In reviews the Sierra will burn damp wood after started with drier pieces. Not a big deal in WV, just means you have to get the stuff underneath other twigs or carry a small starter twig/cotton ball, etc.

    Please keep posting comments as in searching this site I realize we have little camping-type information. In fact, I will be posting some more questions.

    Edited to say that I put an ad in a local penny saver to find one there if I can first.
     
  14. Mastiff

    Mastiff Well-Known Member

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    Have a small Seva as well as a GAZ stove and lantern for back packing /light weight camping and a triple burner white gas Coleman for car camping.
    Hard to beat that old tripple burner Coleman. Picked it up used many years back for $4.00...
     
  15. ChuckinVA

    ChuckinVA Well-Known Member

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    If you coat the bottom of your pans with liquid soap, the blackening will wipe right off when you clean them.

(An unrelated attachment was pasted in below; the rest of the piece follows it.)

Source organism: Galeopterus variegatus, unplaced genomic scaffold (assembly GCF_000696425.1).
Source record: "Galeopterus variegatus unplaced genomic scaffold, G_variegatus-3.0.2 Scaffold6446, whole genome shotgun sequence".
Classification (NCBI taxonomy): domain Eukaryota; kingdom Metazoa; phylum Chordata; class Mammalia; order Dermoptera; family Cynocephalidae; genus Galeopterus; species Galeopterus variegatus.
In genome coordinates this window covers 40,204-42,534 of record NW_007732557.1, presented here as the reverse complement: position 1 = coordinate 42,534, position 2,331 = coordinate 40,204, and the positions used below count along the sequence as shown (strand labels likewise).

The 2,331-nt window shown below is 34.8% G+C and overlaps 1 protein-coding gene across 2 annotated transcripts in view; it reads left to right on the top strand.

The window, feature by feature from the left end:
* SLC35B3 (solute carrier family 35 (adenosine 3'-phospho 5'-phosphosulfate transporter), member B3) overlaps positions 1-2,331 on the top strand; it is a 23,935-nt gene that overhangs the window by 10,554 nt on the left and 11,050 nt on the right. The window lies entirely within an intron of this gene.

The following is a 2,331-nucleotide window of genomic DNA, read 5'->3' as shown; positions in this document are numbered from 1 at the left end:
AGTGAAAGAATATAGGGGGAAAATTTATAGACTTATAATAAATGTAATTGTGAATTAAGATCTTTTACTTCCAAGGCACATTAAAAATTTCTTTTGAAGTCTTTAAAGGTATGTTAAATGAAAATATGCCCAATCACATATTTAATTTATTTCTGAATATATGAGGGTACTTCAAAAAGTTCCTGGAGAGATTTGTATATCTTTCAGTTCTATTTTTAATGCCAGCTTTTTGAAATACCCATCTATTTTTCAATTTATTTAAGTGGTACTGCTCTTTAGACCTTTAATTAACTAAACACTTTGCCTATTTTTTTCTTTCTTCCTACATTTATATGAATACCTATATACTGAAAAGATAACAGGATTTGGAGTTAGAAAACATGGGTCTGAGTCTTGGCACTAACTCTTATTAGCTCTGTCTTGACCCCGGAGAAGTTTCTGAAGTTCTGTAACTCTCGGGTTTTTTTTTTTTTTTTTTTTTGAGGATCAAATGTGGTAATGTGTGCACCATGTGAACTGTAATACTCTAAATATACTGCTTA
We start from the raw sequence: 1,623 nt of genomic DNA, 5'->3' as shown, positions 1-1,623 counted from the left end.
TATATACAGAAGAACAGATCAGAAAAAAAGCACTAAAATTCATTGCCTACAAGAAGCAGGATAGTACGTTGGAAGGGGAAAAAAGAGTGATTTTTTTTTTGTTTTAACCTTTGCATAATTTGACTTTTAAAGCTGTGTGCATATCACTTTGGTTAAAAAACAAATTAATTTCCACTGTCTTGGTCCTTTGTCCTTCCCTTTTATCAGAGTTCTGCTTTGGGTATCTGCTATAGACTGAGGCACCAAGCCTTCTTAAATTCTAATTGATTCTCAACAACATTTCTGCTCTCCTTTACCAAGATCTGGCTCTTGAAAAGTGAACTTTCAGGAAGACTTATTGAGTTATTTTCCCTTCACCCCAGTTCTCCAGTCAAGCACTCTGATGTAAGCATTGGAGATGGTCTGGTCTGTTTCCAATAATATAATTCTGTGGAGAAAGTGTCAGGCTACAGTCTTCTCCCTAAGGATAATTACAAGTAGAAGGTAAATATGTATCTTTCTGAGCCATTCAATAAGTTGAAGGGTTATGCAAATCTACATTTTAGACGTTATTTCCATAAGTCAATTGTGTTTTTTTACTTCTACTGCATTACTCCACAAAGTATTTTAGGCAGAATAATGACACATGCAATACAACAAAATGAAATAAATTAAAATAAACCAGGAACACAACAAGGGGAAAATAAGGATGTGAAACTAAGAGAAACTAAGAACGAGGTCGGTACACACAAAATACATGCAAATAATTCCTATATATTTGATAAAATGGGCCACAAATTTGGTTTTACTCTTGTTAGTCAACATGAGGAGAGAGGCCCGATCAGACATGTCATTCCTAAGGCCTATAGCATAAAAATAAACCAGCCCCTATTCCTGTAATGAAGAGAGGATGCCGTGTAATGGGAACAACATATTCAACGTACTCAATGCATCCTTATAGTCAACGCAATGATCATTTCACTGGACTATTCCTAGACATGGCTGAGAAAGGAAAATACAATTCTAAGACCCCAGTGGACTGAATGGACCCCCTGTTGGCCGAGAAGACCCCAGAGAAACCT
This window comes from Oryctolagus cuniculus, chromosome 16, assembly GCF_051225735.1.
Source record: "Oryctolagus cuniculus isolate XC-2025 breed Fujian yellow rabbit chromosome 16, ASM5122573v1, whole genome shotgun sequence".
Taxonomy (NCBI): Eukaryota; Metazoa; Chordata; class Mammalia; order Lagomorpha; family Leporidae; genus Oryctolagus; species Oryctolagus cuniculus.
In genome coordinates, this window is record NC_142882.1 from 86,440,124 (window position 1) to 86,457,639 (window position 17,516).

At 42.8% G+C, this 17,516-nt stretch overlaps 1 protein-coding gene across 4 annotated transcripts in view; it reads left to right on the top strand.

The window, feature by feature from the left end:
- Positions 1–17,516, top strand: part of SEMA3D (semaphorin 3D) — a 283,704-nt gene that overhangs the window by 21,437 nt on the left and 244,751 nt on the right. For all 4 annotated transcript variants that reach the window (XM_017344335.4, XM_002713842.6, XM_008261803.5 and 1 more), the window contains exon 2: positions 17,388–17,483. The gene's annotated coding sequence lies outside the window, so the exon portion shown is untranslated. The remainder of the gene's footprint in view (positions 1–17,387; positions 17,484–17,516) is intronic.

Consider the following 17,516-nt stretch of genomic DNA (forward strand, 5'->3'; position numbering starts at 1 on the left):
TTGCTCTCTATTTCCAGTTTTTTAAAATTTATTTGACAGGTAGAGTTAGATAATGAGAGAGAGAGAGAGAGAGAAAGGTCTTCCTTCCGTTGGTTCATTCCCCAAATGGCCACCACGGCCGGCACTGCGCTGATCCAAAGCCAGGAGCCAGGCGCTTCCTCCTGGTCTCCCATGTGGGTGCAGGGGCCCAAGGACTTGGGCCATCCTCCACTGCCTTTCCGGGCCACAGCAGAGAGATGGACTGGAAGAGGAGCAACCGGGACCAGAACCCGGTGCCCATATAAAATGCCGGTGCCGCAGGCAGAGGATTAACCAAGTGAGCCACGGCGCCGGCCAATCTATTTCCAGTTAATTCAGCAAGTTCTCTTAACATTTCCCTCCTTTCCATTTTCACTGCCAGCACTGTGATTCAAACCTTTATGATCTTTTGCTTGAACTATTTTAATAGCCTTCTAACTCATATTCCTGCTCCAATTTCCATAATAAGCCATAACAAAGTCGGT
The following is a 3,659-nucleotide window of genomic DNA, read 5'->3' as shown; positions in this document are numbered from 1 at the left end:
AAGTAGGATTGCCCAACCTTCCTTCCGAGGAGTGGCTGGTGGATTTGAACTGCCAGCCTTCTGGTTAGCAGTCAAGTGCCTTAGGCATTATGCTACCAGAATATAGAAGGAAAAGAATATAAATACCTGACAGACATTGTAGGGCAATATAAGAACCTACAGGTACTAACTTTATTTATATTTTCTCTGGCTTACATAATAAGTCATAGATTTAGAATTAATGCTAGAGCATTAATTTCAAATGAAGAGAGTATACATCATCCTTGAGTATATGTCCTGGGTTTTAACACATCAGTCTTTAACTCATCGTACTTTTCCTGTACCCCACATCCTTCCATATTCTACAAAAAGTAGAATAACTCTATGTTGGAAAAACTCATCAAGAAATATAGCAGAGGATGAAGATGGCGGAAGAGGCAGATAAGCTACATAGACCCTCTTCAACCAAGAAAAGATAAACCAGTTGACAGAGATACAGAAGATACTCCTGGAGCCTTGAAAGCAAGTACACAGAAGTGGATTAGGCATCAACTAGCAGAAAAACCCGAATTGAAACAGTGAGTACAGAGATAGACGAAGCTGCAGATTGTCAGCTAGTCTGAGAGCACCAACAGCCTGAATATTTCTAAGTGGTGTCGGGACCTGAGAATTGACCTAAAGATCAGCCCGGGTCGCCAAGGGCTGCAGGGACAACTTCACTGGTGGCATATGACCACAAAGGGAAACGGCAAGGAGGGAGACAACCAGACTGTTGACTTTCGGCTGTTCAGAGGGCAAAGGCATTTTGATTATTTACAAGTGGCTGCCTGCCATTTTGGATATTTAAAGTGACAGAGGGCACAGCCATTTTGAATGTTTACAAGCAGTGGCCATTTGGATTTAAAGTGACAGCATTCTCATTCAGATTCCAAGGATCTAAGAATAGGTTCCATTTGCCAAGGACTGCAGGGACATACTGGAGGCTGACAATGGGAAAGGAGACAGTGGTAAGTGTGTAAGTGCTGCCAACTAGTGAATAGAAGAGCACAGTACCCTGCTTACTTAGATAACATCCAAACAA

16. sapphira

    sapphira Well-Known Member

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    We have done two cross country camping trips - relatively tame ones, tent, etc. but we hit more often areas that we were not allowed to have a fire at all, in any way shape or form. You should have a stove of some sort or a way to cook using fuel, and never have I heard of a propane canister exploding. Just something to consider. there are national parks that just won't let you have a fire and plenty of private campgrounds that don't allow it when they follow the rules of their county. S.
     
  17. luckypabst

    luckypabst Active Member